Interestingly, the Commission’s report also provides greater visibility on EU and national court proceedings regarding the Blocking Statute. At an EU level, there are two cases currently waiting to be heard. These involve: (i) a request for a preliminary ruling in relation to a dispute over the termination of telecommunications services (the applicant is an Iranian bank incorporated under Iranian law), and (ii) an action for annulment by the investment arm of Iran Foreign Investment Company challenging the Blocking Statute authorisation granted by the European Commission to Clearstream Banking AG on the grounds of infringement of the plaintiff’s right to be heard and infringement of the obligation to state reasons. The report states that, once decided, these cases will bring welcome clarity on how certain provisions of the Blocking Statute will likely be interpreted and implemented in the future.

At a national court level, the Commission was made aware of ten legal proceedings that made reference to the Blocking Statute. These took place in Germany, the Netherlands, Italy and France:

  1. Germany: the key case concerned a bank terminating its services to an international logistics company, citing the risk of the potential application of US extra-territorial sanctions. The German court held that this was lawful: the Blocking Statute did not oblige EU companies to continue trading with Iranian entities when doing so would “run against their commercial interests“.
  2. The Netherlands: the case concerned the supply of software by Exact B.V. (EBV) to PAM International N.V. (PAM) for distribution by PAM to companies in Cuba. EBV terminated its distribution agreement with PAM following EBV’s acquisition by a US-based investment company. However, the court ordered EBV to continue providing its services and noted that EBV might have breached the Blocking Statute by terminating the agreement.
  3. Italy: in the first case, a bank notified its client (a company controlled by partners in Iran) that it might terminate its banking services. The company initiated interim relief proceedings for an order that the bank must continue its services. An Italian court held that the bank terminating its services would amount to a breach of the Blocking Statute and issued a provisional injunction against the bank to prevent termination.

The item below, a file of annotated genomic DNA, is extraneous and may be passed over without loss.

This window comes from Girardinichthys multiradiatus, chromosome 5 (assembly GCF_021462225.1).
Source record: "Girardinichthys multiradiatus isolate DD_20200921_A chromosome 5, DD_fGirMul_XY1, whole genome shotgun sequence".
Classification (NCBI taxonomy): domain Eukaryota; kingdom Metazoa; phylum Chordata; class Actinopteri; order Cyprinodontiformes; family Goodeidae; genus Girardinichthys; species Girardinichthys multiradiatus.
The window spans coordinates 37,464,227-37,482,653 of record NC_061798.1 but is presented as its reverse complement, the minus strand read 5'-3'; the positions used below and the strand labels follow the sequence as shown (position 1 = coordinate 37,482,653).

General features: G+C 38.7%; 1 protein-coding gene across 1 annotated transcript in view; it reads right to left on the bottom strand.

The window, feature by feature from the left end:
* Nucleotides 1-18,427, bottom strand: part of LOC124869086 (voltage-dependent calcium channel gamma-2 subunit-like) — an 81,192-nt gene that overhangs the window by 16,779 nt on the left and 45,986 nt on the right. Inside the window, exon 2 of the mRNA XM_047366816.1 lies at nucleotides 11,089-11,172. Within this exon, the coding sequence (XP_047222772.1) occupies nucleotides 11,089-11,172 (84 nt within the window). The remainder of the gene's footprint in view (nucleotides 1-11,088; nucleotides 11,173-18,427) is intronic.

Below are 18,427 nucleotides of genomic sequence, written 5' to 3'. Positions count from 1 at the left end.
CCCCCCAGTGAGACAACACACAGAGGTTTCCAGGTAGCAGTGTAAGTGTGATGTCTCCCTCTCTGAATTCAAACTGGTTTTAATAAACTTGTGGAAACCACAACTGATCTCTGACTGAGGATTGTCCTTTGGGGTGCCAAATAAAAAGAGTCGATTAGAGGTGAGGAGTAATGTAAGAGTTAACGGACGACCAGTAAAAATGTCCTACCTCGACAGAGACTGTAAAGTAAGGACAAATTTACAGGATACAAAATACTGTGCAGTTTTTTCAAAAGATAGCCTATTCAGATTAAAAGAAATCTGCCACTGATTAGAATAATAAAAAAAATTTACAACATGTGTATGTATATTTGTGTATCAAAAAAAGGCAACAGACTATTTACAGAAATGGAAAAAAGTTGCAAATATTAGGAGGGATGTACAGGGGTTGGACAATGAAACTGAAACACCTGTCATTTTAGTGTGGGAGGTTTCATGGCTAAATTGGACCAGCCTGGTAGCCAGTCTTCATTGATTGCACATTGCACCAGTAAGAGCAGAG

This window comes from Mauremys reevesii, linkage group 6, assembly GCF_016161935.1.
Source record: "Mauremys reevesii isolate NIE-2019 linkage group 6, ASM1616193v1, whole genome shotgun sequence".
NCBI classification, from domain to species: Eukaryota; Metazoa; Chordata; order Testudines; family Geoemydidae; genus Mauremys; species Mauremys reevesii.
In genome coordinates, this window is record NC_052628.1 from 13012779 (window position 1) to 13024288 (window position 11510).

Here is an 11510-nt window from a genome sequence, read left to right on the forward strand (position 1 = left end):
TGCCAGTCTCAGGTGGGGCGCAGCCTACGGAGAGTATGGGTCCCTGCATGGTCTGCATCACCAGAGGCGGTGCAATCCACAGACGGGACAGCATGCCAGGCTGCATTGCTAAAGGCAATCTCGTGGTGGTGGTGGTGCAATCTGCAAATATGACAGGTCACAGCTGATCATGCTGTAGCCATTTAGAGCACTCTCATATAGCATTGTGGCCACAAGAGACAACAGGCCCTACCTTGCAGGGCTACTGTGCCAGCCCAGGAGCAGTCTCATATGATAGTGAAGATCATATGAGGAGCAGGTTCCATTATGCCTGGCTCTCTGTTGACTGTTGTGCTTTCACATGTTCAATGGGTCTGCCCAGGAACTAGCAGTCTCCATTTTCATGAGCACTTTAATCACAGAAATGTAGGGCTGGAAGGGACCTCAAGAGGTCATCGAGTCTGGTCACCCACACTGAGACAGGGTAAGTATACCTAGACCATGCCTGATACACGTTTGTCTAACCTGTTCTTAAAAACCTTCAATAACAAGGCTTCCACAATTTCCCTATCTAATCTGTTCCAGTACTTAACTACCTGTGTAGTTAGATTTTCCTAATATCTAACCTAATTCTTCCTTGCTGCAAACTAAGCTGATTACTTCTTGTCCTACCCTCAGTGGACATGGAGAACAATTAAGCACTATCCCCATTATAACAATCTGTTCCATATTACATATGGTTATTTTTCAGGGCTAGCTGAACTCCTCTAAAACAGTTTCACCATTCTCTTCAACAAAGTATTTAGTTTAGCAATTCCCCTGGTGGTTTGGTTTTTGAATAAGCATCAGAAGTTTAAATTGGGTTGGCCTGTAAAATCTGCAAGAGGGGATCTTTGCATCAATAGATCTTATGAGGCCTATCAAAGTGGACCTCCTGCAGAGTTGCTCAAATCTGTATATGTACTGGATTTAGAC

In the second case, an Italian company concluded a supply contract with an Iranian company that was later listed by the US as a specially designated national. The payment by the Iranian company was frozen by the Italian company’s bank. The Italian court ordered the release of the frozen funds, finding that the US sanctions had no effect in the EU, as per the Blocking Statute.

  1. France: after the conclusion of a contract for the provision of goods to Iran, a company was unable to receive payment and faced several closures of its bank account. Its bank invoked various reasons, including compliance with US sanctions but, in the most recent update provided to the Commission, the French court of first instance found that the bank should not have closed the company’s account and terminated the banking services without notice. However, it found that the termination itself was legitimate on the grounds that the bank faced economic and strategic constraints, including the possible imposition of US sanctions.

The Commission’s report therefore indicates a somewhat mixed picture in relation to Member State approaches to the Blocking Statute. The limited number of examples provided also supports the broader understanding among companies and their advisers that enforcement of the Blocking Statute has historically been relatively limited.